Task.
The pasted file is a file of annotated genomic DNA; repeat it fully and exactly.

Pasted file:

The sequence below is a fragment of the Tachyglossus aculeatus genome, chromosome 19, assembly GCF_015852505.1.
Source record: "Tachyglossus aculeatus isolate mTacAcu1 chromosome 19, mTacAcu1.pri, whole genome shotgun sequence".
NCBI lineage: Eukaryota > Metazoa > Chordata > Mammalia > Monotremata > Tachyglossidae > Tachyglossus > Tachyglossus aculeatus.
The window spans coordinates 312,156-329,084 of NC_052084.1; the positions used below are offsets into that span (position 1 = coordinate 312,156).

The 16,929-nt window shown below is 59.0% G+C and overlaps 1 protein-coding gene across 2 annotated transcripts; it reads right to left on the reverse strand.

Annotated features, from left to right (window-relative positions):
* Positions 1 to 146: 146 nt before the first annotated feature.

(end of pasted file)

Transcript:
The sequence below is a fragment of the Tachyglossus aculeatus genome, chromosome 19, assembly GCF_015852505.1.
Source record: "Tachyglossus aculeatus isolate mTacAcu1 chromosome 19, mTacAcu1.pri, whole genome shotgun sequence".
NCBI lineage: Eukaryota > Metazoa > Chordata > Mammalia > Monotremata > Tachyglossidae > Tachyglossus > Tachyglossus aculeatus.
The window spans coordinates 312,156-329,084 of NC_052084.1; the positions used below are offsets into that span (position 1 = coordinate 312,156).

The 16,929-nt window shown below is 59.0% G+C and overlaps 1 protein-coding gene across 2 annotated transcripts; it reads right to left on the reverse strand.

Annotated features, from left to right (window-relative positions):
* Positions 1 to 146: 146 nt before the first annotated feature.